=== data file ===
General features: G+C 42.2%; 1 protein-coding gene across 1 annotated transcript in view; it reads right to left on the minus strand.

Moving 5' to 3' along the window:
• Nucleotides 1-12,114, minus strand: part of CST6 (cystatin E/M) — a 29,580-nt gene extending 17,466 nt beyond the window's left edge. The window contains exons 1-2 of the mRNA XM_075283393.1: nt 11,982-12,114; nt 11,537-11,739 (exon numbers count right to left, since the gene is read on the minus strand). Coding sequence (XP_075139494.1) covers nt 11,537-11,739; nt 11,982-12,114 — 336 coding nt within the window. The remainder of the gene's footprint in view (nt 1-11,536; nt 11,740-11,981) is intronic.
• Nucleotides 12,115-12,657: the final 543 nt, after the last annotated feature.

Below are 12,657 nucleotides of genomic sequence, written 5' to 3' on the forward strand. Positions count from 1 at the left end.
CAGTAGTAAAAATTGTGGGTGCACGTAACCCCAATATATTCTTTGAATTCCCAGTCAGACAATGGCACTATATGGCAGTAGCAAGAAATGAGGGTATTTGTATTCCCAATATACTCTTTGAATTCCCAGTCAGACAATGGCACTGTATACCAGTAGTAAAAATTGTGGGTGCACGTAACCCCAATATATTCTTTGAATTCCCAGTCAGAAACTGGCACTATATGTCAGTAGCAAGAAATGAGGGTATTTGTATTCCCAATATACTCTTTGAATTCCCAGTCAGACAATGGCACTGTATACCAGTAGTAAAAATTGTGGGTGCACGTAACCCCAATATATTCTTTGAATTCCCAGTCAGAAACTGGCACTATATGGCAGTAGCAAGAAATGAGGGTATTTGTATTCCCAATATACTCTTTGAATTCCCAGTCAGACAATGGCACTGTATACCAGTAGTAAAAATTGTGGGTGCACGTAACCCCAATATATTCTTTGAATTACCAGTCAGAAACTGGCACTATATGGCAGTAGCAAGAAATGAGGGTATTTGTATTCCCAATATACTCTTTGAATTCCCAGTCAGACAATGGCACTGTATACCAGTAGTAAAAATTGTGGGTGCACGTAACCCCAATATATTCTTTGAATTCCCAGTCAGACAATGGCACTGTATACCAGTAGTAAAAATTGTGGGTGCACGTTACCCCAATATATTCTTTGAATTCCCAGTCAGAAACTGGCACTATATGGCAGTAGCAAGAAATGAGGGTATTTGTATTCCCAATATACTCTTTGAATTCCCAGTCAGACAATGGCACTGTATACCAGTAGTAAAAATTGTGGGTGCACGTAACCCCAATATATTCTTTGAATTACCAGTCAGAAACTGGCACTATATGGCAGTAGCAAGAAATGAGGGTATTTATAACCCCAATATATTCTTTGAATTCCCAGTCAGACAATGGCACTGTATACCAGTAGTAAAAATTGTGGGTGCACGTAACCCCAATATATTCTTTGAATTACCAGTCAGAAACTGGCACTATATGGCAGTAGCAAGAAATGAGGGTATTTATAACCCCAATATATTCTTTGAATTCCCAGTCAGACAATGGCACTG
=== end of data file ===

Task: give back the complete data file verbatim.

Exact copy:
General features: G+C 42.2%; 1 protein-coding gene across 1 annotated transcript in view; it reads right to left on the minus strand.

Moving 5' to 3' along the window:
• Nucleotides 1-12,114, minus strand: part of CST6 (cystatin E/M) — a 29,580-nt gene extending 17,466 nt beyond the window's left edge. The window contains exons 1-2 of the mRNA XM_075283393.1: nt 11,982-12,114; nt 11,537-11,739 (exon numbers count right to left, since the gene is read on the minus strand). Coding sequence (XP_075139494.1) covers nt 11,537-11,739; nt 11,982-12,114 — 336 coding nt within the window. The remainder of the gene's footprint in view (nt 1-11,536; nt 11,740-11,981) is intronic.
• Nucleotides 12,115-12,657: the final 543 nt, after the last annotated feature.

Below are 12,657 nucleotides of genomic sequence, written 5' to 3' on the forward strand. Positions count from 1 at the left end.
CAGTAGTAAAAATTGTGGGTGCACGTAACCCCAATATATTCTTTGAATTCCCAGTCAGACAATGGCACTATATGGCAGTAGCAAGAAATGAGGGTATTTGTATTCCCAATATACTCTTTGAATTCCCAGTCAGACAATGGCACTGTATACCAGTAGTAAAAATTGTGGGTGCACGTAACCCCAATATATTCTTTGAATTCCCAGTCAGAAACTGGCACTATATGTCAGTAGCAAGAAATGAGGGTATTTGTATTCCCAATATACTCTTTGAATTCCCAGTCAGACAATGGCACTGTATACCAGTAGTAAAAATTGTGGGTGCACGTAACCCCAATATATTCTTTGAATTCCCAGTCAGAAACTGGCACTATATGGCAGTAGCAAGAAATGAGGGTATTTGTATTCCCAATATACTCTTTGAATTCCCAGTCAGACAATGGCACTGTATACCAGTAGTAAAAATTGTGGGTGCACGTAACCCCAATATATTCTTTGAATTACCAGTCAGAAACTGGCACTATATGGCAGTAGCAAGAAATGAGGGTATTTGTATTCCCAATATACTCTTTGAATTCCCAGTCAGACAATGGCACTGTATACCAGTAGTAAAAATTGTGGGTGCACGTAACCCCAATATATTCTTTGAATTCCCAGTCAGACAATGGCACTGTATACCAGTAGTAAAAATTGTGGGTGCACGTTACCCCAATATATTCTTTGAATTCCCAGTCAGAAACTGGCACTATATGGCAGTAGCAAGAAATGAGGGTATTTGTATTCCCAATATACTCTTTGAATTCCCAGTCAGACAATGGCACTGTATACCAGTAGTAAAAATTGTGGGTGCACGTAACCCCAATATATTCTTTGAATTACCAGTCAGAAACTGGCACTATATGGCAGTAGCAAGAAATGAGGGTATTTATAACCCCAATATATTCTTTGAATTCCCAGTCAGACAATGGCACTGTATACCAGTAGTAAAAATTGTGGGTGCACGTAACCCCAATATATTCTTTGAATTACCAGTCAGAAACTGGCACTATATGGCAGTAGCAAGAAATGAGGGTATTTATAACCCCAATATATTCTTTGAATTCCCAGTCAGACAATGGCACTG